Politics & Policy

Cleveland Blues

Inside the Quicken Loans Arena in Cleveland, July 17, 2016. (Mario Anzuoni/Reuters)
A messy, controversy-filled convention is just this city's rotten luck.

Cleveland — It is just Cleveland’s luck that the year the city finally gets to host a Republican National Convention, the nominee is so politically and culturally controversial that a large number of the party’s biggest names are staying away.

In 2012, Tampa got Clint Eastwood; Cleveland gets Scott Baio. Tampa got Condi Rice; Cleveland gets Omarosa. Tampa got New Mexico governor Susana Martinez; Cleveland gets Tiffany Trump.

Perhaps this is fitting for a city with such a sad history. For decades, Cleveland was the Rodney Dangerfield of American cities, relentlessly mocked with the nickname “the Mistake by the Lake.” The heavily polluted Cuyahoga River caught on fire in 1969. The city defaulted on its debts in 1978. Cleveland went 52 years without winning a major sports title, a half-century encompassing plenty of heartbreak for fans, who, as recently as 2010, lived in “America’s most miserable city.” In your face, Detroit!

In recent years, Cleveland has enjoyed a renaissance. Downtown population and residential occupancy boomed. Urban planners raved about new development projects. And of course, LeBron James returned to the Cavaliers and ended the city’s historic title drought.

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The 2016 convention should have been the cherry on top of a remarkable comeback story for this city. Instead, Donald Trump won the nomination, and what was imagined as a glowing week in the national spotlight became a nightmare.

Governor John Kasich is speaking to Republican groups in Cleveland this week, but not attending the convention or speaking at it. Ohio senator Rob Portman, in a tough reelection battle, is not currently slated to speak at the convention. Senator Marco Rubio, Trump’s onetime rival and perhaps the party’s best hope of keeping its Senate majority, will only appear via video. Those Republican senators in tougher reelection races this year are staying away entirely: Kelly Ayotte will be at home in New Hampshire, Mark Kirk in Illinois, and Pat Toomey in Pennsylvania.

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No former Republican president will appear; several incumbent senators made a point of not attending. Rand Paul is doing pro bono eye surgeries. There’s a lot of lawn-care talk this week; Senator Jeff Flake of Arizona says he has to mow his lawn, while Senator Dean Heller of Nevada said he needs to irrigate his ranch. Trump’s most vociferous critic in the Senate, Nebraska’s Ben Sasse, says he’s going on a home-state tour of “dumpster fires.”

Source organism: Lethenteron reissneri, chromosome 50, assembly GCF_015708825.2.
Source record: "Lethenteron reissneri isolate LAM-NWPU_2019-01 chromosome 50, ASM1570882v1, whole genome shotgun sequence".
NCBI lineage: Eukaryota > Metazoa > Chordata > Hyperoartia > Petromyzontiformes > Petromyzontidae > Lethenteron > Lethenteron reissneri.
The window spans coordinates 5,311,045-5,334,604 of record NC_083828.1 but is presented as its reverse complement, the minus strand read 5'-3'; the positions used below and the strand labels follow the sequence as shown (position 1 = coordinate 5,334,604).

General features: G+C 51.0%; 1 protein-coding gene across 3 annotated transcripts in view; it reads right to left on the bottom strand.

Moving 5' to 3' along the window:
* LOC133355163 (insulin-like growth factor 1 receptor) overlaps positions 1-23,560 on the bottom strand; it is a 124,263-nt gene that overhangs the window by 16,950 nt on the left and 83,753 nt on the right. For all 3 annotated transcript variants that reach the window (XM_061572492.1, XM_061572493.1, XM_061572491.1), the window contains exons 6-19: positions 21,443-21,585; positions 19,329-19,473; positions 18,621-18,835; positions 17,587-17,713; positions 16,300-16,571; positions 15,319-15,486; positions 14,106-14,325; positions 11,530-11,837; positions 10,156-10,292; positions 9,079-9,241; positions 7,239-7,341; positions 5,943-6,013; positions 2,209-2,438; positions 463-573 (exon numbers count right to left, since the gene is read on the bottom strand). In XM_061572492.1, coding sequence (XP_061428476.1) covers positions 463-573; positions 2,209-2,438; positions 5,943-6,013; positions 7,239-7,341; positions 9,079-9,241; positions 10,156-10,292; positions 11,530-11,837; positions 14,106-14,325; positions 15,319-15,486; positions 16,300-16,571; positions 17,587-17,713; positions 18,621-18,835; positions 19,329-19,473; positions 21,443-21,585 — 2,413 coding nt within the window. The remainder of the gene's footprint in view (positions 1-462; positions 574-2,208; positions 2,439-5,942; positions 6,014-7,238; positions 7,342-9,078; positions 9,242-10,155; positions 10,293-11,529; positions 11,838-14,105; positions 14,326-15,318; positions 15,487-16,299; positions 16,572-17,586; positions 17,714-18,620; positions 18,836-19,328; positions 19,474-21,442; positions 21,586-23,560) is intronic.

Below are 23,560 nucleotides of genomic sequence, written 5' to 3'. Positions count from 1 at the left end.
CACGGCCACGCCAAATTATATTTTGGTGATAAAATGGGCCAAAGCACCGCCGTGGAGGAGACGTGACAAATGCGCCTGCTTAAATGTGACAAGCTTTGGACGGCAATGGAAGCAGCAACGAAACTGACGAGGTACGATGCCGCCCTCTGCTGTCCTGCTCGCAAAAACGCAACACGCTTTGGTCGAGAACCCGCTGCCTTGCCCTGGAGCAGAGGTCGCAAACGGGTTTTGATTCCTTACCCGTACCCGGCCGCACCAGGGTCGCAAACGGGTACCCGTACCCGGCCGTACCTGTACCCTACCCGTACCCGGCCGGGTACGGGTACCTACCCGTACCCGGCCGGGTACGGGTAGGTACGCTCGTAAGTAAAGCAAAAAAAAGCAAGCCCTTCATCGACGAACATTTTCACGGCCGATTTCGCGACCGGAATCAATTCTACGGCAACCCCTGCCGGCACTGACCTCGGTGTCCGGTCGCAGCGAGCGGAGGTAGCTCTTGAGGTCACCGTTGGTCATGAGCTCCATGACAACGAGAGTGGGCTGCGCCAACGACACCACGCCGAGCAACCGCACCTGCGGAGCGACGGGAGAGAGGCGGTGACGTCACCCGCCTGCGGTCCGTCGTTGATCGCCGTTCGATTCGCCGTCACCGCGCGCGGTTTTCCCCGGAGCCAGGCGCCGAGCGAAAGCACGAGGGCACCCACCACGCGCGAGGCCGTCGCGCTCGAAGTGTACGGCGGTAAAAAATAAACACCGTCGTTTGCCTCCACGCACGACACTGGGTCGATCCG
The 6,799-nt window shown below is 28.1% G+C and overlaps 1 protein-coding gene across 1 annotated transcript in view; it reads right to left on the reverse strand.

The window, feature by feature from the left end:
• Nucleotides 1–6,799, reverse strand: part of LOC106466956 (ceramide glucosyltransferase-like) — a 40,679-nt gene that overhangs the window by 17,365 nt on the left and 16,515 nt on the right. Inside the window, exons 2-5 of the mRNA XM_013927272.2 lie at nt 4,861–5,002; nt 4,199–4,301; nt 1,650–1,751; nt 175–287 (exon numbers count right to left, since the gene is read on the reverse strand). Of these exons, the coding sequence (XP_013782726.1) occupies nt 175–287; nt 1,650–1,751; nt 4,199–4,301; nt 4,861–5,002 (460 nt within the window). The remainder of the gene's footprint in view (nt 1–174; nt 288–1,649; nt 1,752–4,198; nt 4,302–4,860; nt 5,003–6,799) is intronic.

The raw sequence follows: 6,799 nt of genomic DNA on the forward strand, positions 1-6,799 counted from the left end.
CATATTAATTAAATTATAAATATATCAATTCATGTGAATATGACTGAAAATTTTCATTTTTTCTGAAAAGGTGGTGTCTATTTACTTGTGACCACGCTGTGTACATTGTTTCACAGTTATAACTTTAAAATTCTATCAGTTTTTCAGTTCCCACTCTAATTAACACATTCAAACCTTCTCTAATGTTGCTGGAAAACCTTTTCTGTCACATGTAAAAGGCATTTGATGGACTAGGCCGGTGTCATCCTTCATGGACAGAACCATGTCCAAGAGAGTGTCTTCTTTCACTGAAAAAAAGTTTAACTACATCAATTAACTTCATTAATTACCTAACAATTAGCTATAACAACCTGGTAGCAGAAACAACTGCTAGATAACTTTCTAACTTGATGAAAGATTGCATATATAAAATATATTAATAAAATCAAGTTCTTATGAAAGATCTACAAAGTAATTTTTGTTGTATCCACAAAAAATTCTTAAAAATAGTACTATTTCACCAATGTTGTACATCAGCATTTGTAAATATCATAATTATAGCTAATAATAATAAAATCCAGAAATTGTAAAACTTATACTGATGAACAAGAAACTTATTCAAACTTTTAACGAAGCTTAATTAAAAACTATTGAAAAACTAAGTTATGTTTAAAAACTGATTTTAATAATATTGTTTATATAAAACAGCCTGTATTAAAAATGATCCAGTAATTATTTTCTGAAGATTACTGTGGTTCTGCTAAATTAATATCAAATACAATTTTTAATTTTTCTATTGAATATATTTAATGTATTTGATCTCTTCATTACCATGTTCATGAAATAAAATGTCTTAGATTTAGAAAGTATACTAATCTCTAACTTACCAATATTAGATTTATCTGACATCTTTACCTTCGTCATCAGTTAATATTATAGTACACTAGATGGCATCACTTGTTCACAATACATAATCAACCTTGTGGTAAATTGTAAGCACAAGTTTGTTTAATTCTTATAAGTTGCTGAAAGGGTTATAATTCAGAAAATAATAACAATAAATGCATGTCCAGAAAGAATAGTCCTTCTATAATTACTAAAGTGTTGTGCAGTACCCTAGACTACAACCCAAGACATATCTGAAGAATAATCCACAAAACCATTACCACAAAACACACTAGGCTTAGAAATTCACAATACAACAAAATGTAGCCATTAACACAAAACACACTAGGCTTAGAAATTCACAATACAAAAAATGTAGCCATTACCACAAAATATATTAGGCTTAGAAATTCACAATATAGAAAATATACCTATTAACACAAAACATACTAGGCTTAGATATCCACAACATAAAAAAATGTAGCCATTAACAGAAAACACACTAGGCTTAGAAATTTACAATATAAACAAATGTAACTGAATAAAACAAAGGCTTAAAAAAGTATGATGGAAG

Tim Scott, the Senate’s lone black Republican, has been speaking with great power and eloquence about the need to protect police and African-Americans who encounter law enforcement in the wake of the recent spate of violence. But he won’t be speaking in Cleveland.

The list goes on and on and on.

#share#As if an incendiary nominee wasn’t enough, the convention comes amid the summer of Black Lives Matter. Deliberate shootings of police in Dallas and Baton Rouge have created a disturbing sense that the unthinkable is the new normal. The country appears to be bursting at the seams. The first night’s theme, “Make America Safe Again” is now painfully resonant.

As of this writing, the protests outside the convention center have been smaller and quieter than expected, with no signs of violence or confrontations with law enforcement. If that holds throughout the week, the city and its police force — short-handed after other local police forces backed out of commitments to send officers of their own — will breathe a sigh of relief.

But even then, it won’t have come without a price. The head of Cleveland’s police union caused a stir Sunday by asking Kasich to temporarily suspend the state’s open-carry laws for the duration of the convention, making it illegal for licensed gun owners to carry in the downtown area. (The Secret Service bars private firearms within the arena and the “event zone” surrounding it.) A governor suspending the Second Amendment by executive fiat would hit a sour note at a Republican convention, and Kasich and his office argued he didn’t have the authority.

#related#“The governor is a political animal — he’s a Republican and the NRA guys are probably beating him up over it, but the reality is the governor should,” Cleveland Police Patrolmen’s Association Stephen Loomis told the media. “We are not asking for something that’s exceptional, we are saying ‘Listen, just take the guns out of the city for three days.’ That’s it. . . . The delegates are more important than the cops on the street, that’s the message they send with that.”

After a long and divisive primary, there were still at least two points that the vast majority of Republicans agreed upon: Cops are beleaguered and brave and deserve a warm embrace for their hard work, and the Second Amendment is not optional. If those two beliefs come into conflict this week, it will be just one more example of Cleveland’s rotten luck.

— Jim Geraghty is National Review’s senior political correspondent.

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